Decisions Round-up: 11 to 15 September 2017

We have three interesting new learning points this week combined with an old favourite. We consider; whether the requester's ability to pay has an impact on the charges that can be applied; whether personal data disclosed during a public hearing is in the public domain and we take a closer look at the tests that need to be met if an authority wants to withhold environmental information because disclosure would harm the interests of the person providing the information - one of our new guidance briefings!

Learning points:

  • Charging: is a requester's ability to pay relevant?
    Both FOI and the EIRs allow charges to be made for information, but does an authority have to consider the requester's ability to pay? It depends whether the request is made under the FOI Act or under the EIRs. Decision 145/2017 looks at a request by a prisoner for hard copies of documents published online. Being a prisoner, he didn't have access to the internet. He argued that the authority had to consider his ability to pay when deciding whether and what to charge. We disagreed. The FOI Act Fees Regulations are clear on what can and can't be charged for, and don't say anything about taking ability to pay into account.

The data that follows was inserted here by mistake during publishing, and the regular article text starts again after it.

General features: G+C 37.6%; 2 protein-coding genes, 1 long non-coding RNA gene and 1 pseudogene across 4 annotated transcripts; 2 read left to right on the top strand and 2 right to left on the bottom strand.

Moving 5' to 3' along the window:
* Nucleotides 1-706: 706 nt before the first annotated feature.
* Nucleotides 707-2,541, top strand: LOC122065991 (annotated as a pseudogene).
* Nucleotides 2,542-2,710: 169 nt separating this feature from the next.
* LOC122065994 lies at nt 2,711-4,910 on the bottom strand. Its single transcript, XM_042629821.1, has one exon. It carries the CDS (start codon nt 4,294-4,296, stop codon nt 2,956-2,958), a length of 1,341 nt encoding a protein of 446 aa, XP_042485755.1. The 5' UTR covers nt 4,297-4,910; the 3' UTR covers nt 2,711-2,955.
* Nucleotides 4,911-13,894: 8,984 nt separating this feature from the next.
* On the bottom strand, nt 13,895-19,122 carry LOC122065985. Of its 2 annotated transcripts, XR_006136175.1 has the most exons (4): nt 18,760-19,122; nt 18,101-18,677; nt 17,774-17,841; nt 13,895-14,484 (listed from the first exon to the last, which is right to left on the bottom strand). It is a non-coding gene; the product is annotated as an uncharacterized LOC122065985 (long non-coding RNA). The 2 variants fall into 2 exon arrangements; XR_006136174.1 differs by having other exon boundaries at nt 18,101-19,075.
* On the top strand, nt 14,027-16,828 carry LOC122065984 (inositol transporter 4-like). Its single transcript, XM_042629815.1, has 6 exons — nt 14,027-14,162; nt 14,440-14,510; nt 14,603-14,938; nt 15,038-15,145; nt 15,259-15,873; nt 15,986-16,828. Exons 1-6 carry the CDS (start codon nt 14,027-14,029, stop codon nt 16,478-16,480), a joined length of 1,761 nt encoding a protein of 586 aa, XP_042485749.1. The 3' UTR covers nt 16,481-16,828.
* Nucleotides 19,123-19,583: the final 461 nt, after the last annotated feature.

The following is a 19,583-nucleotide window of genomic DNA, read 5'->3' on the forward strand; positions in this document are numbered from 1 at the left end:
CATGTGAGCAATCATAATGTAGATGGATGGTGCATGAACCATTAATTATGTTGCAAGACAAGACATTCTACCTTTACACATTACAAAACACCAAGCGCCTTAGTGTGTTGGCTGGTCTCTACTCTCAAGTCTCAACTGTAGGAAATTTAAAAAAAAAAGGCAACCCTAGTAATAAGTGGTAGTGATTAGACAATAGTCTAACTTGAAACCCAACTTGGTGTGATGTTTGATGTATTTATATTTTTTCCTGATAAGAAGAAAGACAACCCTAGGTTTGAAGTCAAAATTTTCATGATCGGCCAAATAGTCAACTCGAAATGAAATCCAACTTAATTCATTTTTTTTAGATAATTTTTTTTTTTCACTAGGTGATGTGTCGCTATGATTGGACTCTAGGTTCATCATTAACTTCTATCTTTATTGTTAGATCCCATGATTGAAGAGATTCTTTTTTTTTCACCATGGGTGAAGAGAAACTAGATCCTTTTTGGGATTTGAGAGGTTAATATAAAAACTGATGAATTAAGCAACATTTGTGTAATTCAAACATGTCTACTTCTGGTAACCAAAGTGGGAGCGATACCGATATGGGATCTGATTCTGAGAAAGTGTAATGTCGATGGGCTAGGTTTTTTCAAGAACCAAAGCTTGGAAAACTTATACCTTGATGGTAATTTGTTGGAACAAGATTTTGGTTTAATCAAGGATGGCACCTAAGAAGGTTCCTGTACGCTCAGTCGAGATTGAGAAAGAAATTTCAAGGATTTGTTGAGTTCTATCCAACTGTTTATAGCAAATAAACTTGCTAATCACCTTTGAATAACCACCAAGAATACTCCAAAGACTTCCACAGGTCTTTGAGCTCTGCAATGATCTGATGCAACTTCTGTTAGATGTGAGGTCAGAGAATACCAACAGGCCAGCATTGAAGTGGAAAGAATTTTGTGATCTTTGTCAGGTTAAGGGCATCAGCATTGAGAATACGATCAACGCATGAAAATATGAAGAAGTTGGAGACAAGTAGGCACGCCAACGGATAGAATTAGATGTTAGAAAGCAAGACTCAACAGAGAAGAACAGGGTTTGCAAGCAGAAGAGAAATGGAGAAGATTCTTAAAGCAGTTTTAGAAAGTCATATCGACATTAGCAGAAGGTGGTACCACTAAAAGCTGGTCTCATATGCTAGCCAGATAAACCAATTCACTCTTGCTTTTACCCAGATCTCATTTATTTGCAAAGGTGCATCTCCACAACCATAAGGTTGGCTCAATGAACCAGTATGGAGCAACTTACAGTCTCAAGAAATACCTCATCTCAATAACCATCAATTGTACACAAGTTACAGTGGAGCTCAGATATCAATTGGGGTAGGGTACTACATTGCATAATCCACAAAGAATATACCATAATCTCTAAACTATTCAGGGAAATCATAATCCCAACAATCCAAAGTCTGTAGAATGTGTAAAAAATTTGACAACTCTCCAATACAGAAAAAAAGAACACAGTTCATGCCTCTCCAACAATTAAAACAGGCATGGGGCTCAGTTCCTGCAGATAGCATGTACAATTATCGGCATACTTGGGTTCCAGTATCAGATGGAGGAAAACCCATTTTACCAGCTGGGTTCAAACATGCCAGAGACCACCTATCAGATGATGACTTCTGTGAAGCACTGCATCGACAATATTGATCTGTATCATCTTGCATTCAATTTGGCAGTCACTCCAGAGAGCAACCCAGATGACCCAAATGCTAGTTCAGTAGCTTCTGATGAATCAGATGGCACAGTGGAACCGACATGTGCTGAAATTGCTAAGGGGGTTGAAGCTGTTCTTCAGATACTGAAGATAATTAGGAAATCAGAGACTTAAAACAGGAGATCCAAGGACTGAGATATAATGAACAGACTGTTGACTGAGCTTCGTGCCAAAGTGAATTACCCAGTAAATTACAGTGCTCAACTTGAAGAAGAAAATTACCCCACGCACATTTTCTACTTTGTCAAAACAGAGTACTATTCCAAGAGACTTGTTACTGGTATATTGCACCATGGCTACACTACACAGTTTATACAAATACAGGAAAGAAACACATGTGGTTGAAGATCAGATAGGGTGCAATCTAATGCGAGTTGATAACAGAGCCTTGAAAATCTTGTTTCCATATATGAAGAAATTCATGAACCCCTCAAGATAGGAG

Things are different under the EIRs. The EIRs make it clear that any fees charged mustn't dissuade people from making requests or restrict the right of access. See the Commissioner's guidance on charging under the FOI Act and the EIRs.


  • If personal data has already been made public, does it automatically have to be disclosed?
    The short answer is no - see Decision 147/2017. Here, the requester asked for transcripts of evidence given during a public hearing. The requester argued that, since the evidence had been given in public, there was no reason to withhold the transcripts. We disagreed. While the fact that the evidence had been given in public was relevant when considering the likelihood of harm, etc. when disclosing the information under FOI, the Commissioner still had to be satisfied that further disclosure wouldn't breach the Data Protection Act.


  • Don't withhold information unless all of the tests can be met